Sources: The Library of Congress Country Studies; CIA World Factbook
Multipurpose dam on the Pattani River in southern Thailand
Historically, the population has had adequate supplies of fuel in the form of wood charcoal, which was usually available for the taking from nearby forests and thickets. Until the midtwentieth century, the chief energy source for the country's limited industry was wood, supplemented by rice husks and bagasse (the dry pulp remaining from sugarcane after the juice is extracted). Even into the 1960s, wood was a major source of fuel for the railroads. Electricity, which was used for power beginning in 1887 with the establishment of the Siam Electric Company, was generated as late as the early 1950s largely by steam produced through burning rice husks. Other natural energy sources existed, although they were underexploited, in the large hydroelectric potential of the Chao Phraya and to a lesser extent of the Mae Klong and other smaller rivers. There were also deposits of lignite, which was used to fuel a number of power plants. Since 1950 small oil deposits have been found and exploited in the North. Oil shales have also been discovered, but exploitation remained economically unfeasible in 1980. The greatest potential for domestic hydrocarbon production in the late 1980s consisted of large natural gas deposits, which had been discovered in the 1970s in the Gulf of Thailand.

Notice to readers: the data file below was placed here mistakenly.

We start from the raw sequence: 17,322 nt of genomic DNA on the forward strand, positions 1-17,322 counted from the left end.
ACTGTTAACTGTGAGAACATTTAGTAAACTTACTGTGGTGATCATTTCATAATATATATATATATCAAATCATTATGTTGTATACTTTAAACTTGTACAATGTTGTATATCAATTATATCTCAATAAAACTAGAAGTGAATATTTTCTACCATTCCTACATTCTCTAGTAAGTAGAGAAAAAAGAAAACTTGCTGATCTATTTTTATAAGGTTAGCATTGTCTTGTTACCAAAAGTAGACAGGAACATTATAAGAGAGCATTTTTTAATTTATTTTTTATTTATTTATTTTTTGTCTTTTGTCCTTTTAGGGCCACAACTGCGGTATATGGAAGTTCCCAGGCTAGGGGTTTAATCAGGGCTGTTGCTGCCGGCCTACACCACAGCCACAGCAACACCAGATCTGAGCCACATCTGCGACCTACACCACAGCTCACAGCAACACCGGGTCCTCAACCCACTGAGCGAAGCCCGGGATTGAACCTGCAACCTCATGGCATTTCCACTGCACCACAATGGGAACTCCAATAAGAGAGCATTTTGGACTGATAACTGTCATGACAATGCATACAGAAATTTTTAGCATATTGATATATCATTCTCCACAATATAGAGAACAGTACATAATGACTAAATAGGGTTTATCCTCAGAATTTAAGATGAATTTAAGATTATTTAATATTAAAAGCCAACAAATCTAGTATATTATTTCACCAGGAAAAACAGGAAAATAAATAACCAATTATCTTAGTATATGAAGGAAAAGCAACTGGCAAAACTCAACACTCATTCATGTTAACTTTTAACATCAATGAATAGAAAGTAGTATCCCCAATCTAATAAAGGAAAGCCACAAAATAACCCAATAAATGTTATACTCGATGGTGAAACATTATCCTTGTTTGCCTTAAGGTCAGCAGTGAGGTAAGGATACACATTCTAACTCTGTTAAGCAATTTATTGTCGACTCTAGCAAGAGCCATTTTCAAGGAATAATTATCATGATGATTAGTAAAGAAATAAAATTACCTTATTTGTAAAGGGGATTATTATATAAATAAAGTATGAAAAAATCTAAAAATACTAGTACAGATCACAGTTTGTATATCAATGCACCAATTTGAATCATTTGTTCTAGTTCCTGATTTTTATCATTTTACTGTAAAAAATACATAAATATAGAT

Data as of September 1987
NOTE: The information regarding Thailand on this page is re-published from The Library of Congress Country Studies and the CIA World Factbook. No claims are made regarding the accuracy of Thailand ENERGY information contained here. All suggestions for corrections of any errors about Thailand ENERGY should be addressed to the Library of Congress and the CIA.